ICLR pushes for mandatory hurricane ties after Ottawa and Gatineau tornadoes

Woodbridge and Maple, Ontario (August 20, 2009), Midland, Ontario (June 23, 2010), Goderich, Ontario (August 21, 2011), Angus, Ontario (June 17, 2014), Dunrobin and Ottawa, Ontario and Gatineau, Quebec (September 21, 2018). These represent just a few Canadian communities that have been hit by tornadoes in recent years. In all cases roofs were ripped from homes, leading to total losses.

Metal hurricane ties are clearly visible on the house's frame. Photo via United States Army.
Metal hurricane ties are clearly visible on the house’s frame. Photo via United States Army.

Lab and field research being conducted at Western University by Dr. Gregory Kopp and his team of wind engineers has found that a few low-cost measures can protect homes from extreme wind events, including tornadoes rated as high as EF2. These include use of hurricane ties – inexpensive metal fittings that connect roof trusses to walls.

“One of the problems with new home construction in Canada is that we essentially build homes so the walls keep the roof up. We don’t really consider uplift forces created by severe winds and the tendency of these forces to suck a roof upward,” says Dr. Kopp. “We need to build homes to keep roofs down. This involves doing something other than the typical building code practice of sinking three toenails through each truss into the top plate of the wall.”

In essence, if you lose the roof, you stand a better chance of losing the walls. Roof loss increases the chance that walls will collapse on people, injuring or killing them, allows large debris to enter the wind field causing more damage downstream (as well as deaths and injuries), and opens the home to water damage.

“The good news is that the fix to the roof uplift problem is relatively simple and quite inexpensive,” says Glenn McGillivray, Managing Director, ICLR.

This involves use of hurricane ties to provide a better connection between roof joists and a home’s walls. Hurricane ties cost anywhere from about 60 cents to $2 each, depending on the model chosen. With the average home requiring about 50 to 70 ties and one labourer about two hours to install – the total cost can come in below $150 for a home (including ties, fasteners and labour).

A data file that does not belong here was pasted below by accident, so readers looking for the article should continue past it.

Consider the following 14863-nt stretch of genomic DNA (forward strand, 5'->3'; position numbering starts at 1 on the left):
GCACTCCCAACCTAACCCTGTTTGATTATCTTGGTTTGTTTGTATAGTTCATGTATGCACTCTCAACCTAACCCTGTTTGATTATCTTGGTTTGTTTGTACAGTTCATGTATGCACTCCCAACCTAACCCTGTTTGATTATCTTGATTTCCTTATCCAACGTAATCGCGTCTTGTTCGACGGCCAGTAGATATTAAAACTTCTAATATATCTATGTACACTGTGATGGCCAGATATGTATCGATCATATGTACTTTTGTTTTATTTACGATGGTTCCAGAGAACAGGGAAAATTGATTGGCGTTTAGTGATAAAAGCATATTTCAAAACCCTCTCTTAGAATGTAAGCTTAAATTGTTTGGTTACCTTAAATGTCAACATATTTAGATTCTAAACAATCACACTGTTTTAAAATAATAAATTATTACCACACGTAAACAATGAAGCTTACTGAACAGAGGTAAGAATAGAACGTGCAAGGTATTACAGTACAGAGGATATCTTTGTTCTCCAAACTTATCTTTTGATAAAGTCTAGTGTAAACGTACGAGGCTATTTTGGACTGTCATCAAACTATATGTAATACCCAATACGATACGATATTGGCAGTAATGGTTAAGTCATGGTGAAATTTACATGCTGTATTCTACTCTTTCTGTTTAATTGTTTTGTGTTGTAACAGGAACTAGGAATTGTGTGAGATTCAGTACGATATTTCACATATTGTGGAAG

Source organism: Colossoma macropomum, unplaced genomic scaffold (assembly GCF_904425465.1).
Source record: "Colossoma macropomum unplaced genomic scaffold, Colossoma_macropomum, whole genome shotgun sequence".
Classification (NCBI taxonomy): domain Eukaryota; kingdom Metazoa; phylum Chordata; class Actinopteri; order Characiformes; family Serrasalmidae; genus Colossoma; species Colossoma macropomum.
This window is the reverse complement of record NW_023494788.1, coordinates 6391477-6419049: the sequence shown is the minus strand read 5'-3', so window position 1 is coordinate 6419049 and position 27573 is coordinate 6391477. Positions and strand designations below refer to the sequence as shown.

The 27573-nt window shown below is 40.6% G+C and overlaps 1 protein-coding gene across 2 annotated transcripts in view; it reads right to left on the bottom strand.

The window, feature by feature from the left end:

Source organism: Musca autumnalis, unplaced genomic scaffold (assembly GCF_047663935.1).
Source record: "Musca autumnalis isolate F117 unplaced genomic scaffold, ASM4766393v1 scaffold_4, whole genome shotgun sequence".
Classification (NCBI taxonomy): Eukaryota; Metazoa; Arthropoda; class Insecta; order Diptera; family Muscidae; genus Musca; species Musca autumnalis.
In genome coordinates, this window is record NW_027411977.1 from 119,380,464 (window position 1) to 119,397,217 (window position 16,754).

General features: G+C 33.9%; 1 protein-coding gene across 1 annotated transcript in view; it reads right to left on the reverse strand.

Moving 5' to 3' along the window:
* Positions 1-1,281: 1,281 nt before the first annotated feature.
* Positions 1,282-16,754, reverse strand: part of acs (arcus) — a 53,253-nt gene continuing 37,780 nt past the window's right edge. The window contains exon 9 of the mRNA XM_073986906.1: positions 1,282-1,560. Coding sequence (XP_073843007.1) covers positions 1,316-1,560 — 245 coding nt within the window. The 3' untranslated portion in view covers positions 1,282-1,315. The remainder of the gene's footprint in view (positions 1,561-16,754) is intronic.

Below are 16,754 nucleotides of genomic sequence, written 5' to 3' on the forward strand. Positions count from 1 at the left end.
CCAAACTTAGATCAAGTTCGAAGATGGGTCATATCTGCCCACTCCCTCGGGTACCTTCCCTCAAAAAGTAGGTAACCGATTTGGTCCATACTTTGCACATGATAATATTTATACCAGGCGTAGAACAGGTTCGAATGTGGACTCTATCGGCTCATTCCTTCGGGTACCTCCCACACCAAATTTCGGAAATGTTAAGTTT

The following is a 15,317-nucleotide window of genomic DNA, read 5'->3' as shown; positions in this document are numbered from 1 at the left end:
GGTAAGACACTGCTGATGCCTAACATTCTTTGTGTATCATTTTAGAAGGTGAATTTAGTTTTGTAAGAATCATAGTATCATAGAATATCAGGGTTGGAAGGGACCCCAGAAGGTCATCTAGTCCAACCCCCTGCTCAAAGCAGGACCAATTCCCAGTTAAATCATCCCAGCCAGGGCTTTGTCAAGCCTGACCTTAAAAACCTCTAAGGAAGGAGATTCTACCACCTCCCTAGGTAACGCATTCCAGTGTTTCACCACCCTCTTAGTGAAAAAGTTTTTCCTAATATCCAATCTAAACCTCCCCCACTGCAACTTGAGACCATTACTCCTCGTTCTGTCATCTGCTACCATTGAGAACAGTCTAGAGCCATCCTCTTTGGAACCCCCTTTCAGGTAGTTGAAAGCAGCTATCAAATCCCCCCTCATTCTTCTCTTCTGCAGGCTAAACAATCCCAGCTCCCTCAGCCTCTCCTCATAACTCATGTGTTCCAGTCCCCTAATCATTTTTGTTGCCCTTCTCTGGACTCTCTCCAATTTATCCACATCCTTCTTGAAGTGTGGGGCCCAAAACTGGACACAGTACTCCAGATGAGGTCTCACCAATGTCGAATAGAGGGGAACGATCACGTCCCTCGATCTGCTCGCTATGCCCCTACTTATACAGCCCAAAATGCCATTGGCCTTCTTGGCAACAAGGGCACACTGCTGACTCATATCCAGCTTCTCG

“As simple and inexpensive as they are, it is still very unlikely that homebuilders would opt to install hurricane ties without being told they must. So, the only way to get hurricane ties into new homes is by changing the building code,” says McGillivray.

To that end, ICLR has taken scientific findings gathered by Dr. Kopp and his team and made formal submissions to both the national and Ontario building codes to make hurricane ties mandatory in all new builds.

ICLR and Western Engineering are also investigating other building products and construction methods that could accomplish the same thing as hurricane ties with a view of giving homebuilders several options to address the roof uplift problem.

“If you ask a homeowner who has experienced damage from a windstorm if they would pay $150 to have prevented the loss of their roof, what do you think they would say?” asks McGillivray.


Established in 1998 by Canada’s property and casualty insurers, ICLR is an independent, not-for-profit research institute based in Toronto and at Western University in London, Canada. ICLR is a centre of excellence for disaster loss prevention research and education. ICLR’s research staff is internationally recognized for pioneering work in a number of fields including wind and seismic engineering, atmospheric sciences, water resources engineering and economics. Multi-disciplined research is a foundation for ICLR’s work to build communities more resilient to disasters.

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